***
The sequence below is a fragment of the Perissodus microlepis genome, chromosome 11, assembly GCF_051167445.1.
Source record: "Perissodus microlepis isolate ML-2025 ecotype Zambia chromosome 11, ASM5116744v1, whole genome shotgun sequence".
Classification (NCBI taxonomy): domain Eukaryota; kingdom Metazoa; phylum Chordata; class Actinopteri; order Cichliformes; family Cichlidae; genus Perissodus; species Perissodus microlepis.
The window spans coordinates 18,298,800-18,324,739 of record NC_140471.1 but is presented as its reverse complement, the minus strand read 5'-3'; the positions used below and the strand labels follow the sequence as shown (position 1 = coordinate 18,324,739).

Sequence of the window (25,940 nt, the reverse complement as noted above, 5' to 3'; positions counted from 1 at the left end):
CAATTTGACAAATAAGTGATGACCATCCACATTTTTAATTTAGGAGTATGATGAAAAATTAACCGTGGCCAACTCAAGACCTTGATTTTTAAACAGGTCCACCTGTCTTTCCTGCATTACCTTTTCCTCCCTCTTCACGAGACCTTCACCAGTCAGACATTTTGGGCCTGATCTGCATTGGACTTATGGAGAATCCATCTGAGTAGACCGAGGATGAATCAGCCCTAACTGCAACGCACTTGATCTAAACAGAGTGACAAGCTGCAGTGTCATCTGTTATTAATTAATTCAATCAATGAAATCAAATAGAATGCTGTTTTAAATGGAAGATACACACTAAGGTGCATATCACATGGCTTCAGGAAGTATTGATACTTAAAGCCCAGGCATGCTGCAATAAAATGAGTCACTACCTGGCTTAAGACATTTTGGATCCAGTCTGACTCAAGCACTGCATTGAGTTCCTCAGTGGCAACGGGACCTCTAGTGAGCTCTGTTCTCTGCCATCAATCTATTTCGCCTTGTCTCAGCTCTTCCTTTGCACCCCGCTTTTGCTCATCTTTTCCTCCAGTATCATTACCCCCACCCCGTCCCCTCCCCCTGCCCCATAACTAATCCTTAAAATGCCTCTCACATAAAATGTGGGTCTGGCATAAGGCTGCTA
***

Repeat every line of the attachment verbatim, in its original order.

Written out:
The sequence below is a fragment of the Perissodus microlepis genome, chromosome 11, assembly GCF_051167445.1.
Source record: "Perissodus microlepis isolate ML-2025 ecotype Zambia chromosome 11, ASM5116744v1, whole genome shotgun sequence".
Classification (NCBI taxonomy): domain Eukaryota; kingdom Metazoa; phylum Chordata; class Actinopteri; order Cichliformes; family Cichlidae; genus Perissodus; species Perissodus microlepis.
The window spans coordinates 18,298,800-18,324,739 of record NC_140471.1 but is presented as its reverse complement, the minus strand read 5'-3'; the positions used below and the strand labels follow the sequence as shown (position 1 = coordinate 18,324,739).

Sequence of the window (25,940 nt, the reverse complement as noted above, 5' to 3'; positions counted from 1 at the left end):
CAATTTGACAAATAAGTGATGACCATCCACATTTTTAATTTAGGAGTATGATGAAAAATTAACCGTGGCCAACTCAAGACCTTGATTTTTAAACAGGTCCACCTGTCTTTCCTGCATTACCTTTTCCTCCCTCTTCACGAGACCTTCACCAGTCAGACATTTTGGGCCTGATCTGCATTGGACTTATGGAGAATCCATCTGAGTAGACCGAGGATGAATCAGCCCTAACTGCAACGCACTTGATCTAAACAGAGTGACAAGCTGCAGTGTCATCTGTTATTAATTAATTCAATCAATGAAATCAAATAGAATGCTGTTTTAAATGGAAGATACACACTAAGGTGCATATCACATGGCTTCAGGAAGTATTGATACTTAAAGCCCAGGCATGCTGCAATAAAATGAGTCACTACCTGGCTTAAGACATTTTGGATCCAGTCTGACTCAAGCACTGCATTGAGTTCCTCAGTGGCAACGGGACCTCTAGTGAGCTCTGTTCTCTGCCATCAATCTATTTCGCCTTGTCTCAGCTCTTCCTTTGCACCCCGCTTTTGCTCATCTTTTCCTCCAGTATCATTACCCCCACCCCGTCCCCTCCCCCTGCCCCATAACTAATCCTTAAAATGCCTCTCACATAAAATGTGGGTCTGGCATAAGGCTGCTA